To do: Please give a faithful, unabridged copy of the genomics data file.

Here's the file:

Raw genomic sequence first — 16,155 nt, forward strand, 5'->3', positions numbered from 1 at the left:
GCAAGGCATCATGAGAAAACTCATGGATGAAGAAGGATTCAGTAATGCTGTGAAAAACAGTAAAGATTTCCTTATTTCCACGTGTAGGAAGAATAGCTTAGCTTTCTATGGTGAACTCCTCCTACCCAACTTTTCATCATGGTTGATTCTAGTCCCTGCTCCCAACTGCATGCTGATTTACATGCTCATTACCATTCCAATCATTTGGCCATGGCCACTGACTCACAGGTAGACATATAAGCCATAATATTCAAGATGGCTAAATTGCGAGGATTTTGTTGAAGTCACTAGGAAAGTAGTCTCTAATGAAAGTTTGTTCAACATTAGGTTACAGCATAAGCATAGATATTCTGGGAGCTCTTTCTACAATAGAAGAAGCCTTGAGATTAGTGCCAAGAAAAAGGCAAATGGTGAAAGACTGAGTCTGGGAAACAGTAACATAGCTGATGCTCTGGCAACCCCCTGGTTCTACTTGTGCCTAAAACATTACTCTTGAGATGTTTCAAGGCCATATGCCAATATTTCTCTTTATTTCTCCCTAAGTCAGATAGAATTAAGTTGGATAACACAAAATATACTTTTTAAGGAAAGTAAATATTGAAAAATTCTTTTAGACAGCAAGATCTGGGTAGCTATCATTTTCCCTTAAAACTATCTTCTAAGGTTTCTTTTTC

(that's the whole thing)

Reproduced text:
Raw genomic sequence first — 16,155 nt, forward strand, 5'->3', positions numbered from 1 at the left:
GCAAGGCATCATGAGAAAACTCATGGATGAAGAAGGATTCAGTAATGCTGTGAAAAACAGTAAAGATTTCCTTATTTCCACGTGTAGGAAGAATAGCTTAGCTTTCTATGGTGAACTCCTCCTACCCAACTTTTCATCATGGTTGATTCTAGTCCCTGCTCCCAACTGCATGCTGATTTACATGCTCATTACCATTCCAATCATTTGGCCATGGCCACTGACTCACAGGTAGACATATAAGCCATAATATTCAAGATGGCTAAATTGCGAGGATTTTGTTGAAGTCACTAGGAAAGTAGTCTCTAATGAAAGTTTGTTCAACATTAGGTTACAGCATAAGCATAGATATTCTGGGAGCTCTTTCTACAATAGAAGAAGCCTTGAGATTAGTGCCAAGAAAAAGGCAAATGGTGAAAGACTGAGTCTGGGAAACAGTAACATAGCTGATGCTCTGGCAACCCCCTGGTTCTACTTGTGCCTAAAACATTACTCTTGAGATGTTTCAAGGCCATATGCCAATATTTCTCTTTATTTCTCCCTAAGTCAGATAGAATTAAGTTGGATAACACAAAATATACTTTTTAAGGAAAGTAAATATTGAAAAATTCTTTTAGACAGCAAGATCTGGGTAGCTATCATTTTCCCTTAAAACTATCTTCTAAGGTTTCTTTTTC